Pack your bags folks! The world is about to end, the Mayans were off by a year or so, and I don't think even them could foresee our end as "death by IP address shortage" at the time. Why the media hasn't picked up on this one as the soon to be apocalypse yet, is beyond me, but by the end of next year we will be running out of IP addresses to assign to stuff, which is kind of an inconvenience, since following the current trend, even my boxer shorts will be pingable any time soon.
If we do live to tell the tale, and IPv6 has indeed saved us all, we will have a gazillion of IP addresses to use, apparently more than enough for all the sensing and computing devices we are decorating our planet with. If you think we are in the era of information overload, you ain't seen nothin' yet. We are about to be sh*tstormed with a tidal wave of information the likes of the world as never seen. Twitter has done a marvelous job of flooding our beloved Internets with arguably valuable data, by dumping what's on everyone's mind, however irrelevant, onto the Web. It won't be long before everything is "tweeting" every single piece of relevant and/or irrelevant information to the Internet, from GPS devices, to cell phones, to toasters.
Web 3.0: Now with 532452% more Data (and peanuts, hopefully...)
We will have a lot of information on our hands and very little to do with it, or what we will able to do with it, will be with great effort. A paradigm shift is in order, and such is the promise of the Semantic Web, that of switching the Internet from a worldwide file server to a global database.
The problem with the Web nowadays, is that it's fine and dandy for retrieving information, but kind of sucks for retrieving knowledge. For example, I like to travel, but the planning and booking I have to do beforehand is always a huge pain (am I not an ungrateful bastard?). What I want is simple: I want to go to one or more locations, in a certain time range, with the cheapest transportation available with the shortest trip time, be accomodated in easily accessible spots, preferably near the center, with best rating for the lowest price. I know what I want, but here's what happens when I type that in Google:
What the hell am I supposed to do with these results? Read them, extract the information, cross reference it, apply my constraints mentally and hope to find a match? No friggin' way, I'm too lazy... especially when I know that this is a feasible query, that it's possible to compute my query and get a decent answer, if only data was described in a standard way. I was a Semantic Web atheist, as I always saw the concept as something invented by pot-smoking hippies from academia to keep their paper flow steady... but in May 2009, Wolfram|Alpha opened my eyes.
Couldn't See the Forest for the Trees...
Wolfram|Alpha is scaringly awesome, you can give it the most insane questions, and it will give you a decent answer most of the time. Like, hey, I wonder where the International Space Station is right now:
And the list of cool questions you can ask it just goes on and on:
- Big Mac + Coke
- What is the average speed of an unladen swallow?
- What is the weather for next sunday?
- How much would would a woodchuck chuck if a woodchuck could chuck wood?
- What was the population of Portugal in 1984?
Wolfram|Alpha accomplishes this by working on structured data sources, instead of flat pages of unstructured data. This way, it knows what the data is, what it means and what it's associated with, and can therefore cross different data sources to extract new knowledge. Imagine if a similar knowledge engine had access to every single piece of data on the Internet in a structured way. A lot of incredible things would be possible, and one of them, would be to get an answer to my god damn query. What if travel booking was as easy as asking a question like that and clicking the pay button? I stress, that this is more than possible, so there is no reason not to dream that high (or that low...).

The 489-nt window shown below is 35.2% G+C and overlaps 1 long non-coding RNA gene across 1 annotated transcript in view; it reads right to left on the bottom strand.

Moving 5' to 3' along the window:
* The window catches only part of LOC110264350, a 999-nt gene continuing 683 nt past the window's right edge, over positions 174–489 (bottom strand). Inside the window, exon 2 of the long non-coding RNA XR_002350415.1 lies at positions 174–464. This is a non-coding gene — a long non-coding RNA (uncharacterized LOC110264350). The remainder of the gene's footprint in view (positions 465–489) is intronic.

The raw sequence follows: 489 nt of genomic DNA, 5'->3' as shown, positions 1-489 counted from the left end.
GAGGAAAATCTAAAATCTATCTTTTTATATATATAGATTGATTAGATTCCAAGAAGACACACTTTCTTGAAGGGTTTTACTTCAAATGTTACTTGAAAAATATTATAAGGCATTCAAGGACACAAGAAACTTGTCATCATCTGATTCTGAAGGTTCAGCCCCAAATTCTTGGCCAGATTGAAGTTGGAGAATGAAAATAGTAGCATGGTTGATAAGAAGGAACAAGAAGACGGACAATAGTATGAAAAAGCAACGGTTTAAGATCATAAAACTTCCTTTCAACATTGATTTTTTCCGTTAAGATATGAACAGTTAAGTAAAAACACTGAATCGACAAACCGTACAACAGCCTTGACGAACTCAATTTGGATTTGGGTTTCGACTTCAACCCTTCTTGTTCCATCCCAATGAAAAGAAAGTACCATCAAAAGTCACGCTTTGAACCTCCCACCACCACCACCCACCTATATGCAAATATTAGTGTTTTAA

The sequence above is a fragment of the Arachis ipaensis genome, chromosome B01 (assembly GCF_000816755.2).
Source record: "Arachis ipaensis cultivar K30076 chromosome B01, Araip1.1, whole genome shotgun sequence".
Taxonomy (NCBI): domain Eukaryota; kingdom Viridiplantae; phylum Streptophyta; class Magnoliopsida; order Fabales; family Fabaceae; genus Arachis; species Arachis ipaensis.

Heigh-ho, Heigh-ho, Semantify the Web we Go, Tralalalala...
The question is, how to go about making the Web semantic. That's where the going gets tough... In order to annotate data with semantics, W3C proposes its Resource Description Framework (RDF) family of specifications. Basically you're supposed to use these to annotate your data so that it can be understood by computers. For example, if you had a travel agency website, annotating it in such a way, would bring my holy grail backpacking online service one step closer to reality, since its travel plans could be used as a data source. The huge problem is that producing this data is humongously painful, and there's little to gain from it from the point of view of who's annotating the data. Therefore, from my point of view, this bottom-up approach to the Semantic Web is just a fairy tale acid trip.
The solution is cleary top-down, this data has to be at least initially produced by machines, and later fine-tuned by humans. This is the approach used by Freebase, an open database of structured information, which was recently acquired by Google. Freebase initially harvested its data from unstructured data sources such as Wikipedia, and now relies on crowdsourcing for collaborative fine-tuning.
So what's my point? I honestly don't know... just want to shout out to my homies that the Semantic Web is "for reals", it's not a pipe dream, and it will come about faster than you expect, just still not sure in what shape or form, but definitely the one that offers the path of least resistance. Which I may speculate to be in the form of a killer Semantic Web Application that leaves huge amounts of open structured data in its trail, like a semantic "googlish" search engine that is incredible enough to break the muscle memory imprinted habit of using Google after every question mark that pops into one's head.